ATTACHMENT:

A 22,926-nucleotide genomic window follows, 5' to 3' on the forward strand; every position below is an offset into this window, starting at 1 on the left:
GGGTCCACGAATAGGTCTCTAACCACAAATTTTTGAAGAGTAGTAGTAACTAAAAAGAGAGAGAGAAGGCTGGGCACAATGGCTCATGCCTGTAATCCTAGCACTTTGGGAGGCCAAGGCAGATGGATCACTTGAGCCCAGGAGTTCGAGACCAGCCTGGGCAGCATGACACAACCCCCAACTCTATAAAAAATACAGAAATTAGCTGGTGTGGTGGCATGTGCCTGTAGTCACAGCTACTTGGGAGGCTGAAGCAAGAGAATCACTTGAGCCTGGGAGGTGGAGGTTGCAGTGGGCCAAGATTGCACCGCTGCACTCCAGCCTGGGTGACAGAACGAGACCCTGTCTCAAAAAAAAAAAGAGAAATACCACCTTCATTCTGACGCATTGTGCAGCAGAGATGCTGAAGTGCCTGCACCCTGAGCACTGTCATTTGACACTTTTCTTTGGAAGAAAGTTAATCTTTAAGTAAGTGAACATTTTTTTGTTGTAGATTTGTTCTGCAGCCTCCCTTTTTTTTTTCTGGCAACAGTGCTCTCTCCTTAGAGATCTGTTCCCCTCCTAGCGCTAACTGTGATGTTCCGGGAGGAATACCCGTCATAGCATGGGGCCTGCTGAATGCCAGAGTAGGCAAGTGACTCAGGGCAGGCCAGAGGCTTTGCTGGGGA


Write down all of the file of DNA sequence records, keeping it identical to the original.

A 22,926-nucleotide genomic window follows, 5' to 3' on the forward strand; every position below is an offset into this window, starting at 1 on the left:
GGGTCCACGAATAGGTCTCTAACCACAAATTTTTGAAGAGTAGTAGTAACTAAAAAGAGAGAGAGAAGGCTGGGCACAATGGCTCATGCCTGTAATCCTAGCACTTTGGGAGGCCAAGGCAGATGGATCACTTGAGCCCAGGAGTTCGAGACCAGCCTGGGCAGCATGACACAACCCCCAACTCTATAAAAAATACAGAAATTAGCTGGTGTGGTGGCATGTGCCTGTAGTCACAGCTACTTGGGAGGCTGAAGCAAGAGAATCACTTGAGCCTGGGAGGTGGAGGTTGCAGTGGGCCAAGATTGCACCGCTGCACTCCAGCCTGGGTGACAGAACGAGACCCTGTCTCAAAAAAAAAAAGAGAAATACCACCTTCATTCTGACGCATTGTGCAGCAGAGATGCTGAAGTGCCTGCACCCTGAGCACTGTCATTTGACACTTTTCTTTGGAAGAAAGTTAATCTTTAAGTAAGTGAACATTTTTTTGTTGTAGATTTGTTCTGCAGCCTCCCTTTTTTTTTTCTGGCAACAGTGCTCTCTCCTTAGAGATCTGTTCCCCTCCTAGCGCTAACTGTGATGTTCCGGGAGGAATACCCGTCATAGCATGGGGCCTGCTGAATGCCAGAGTAGGCAAGTGACTCAGGGCAGGCCAGAGGCTTTGCTGGGGA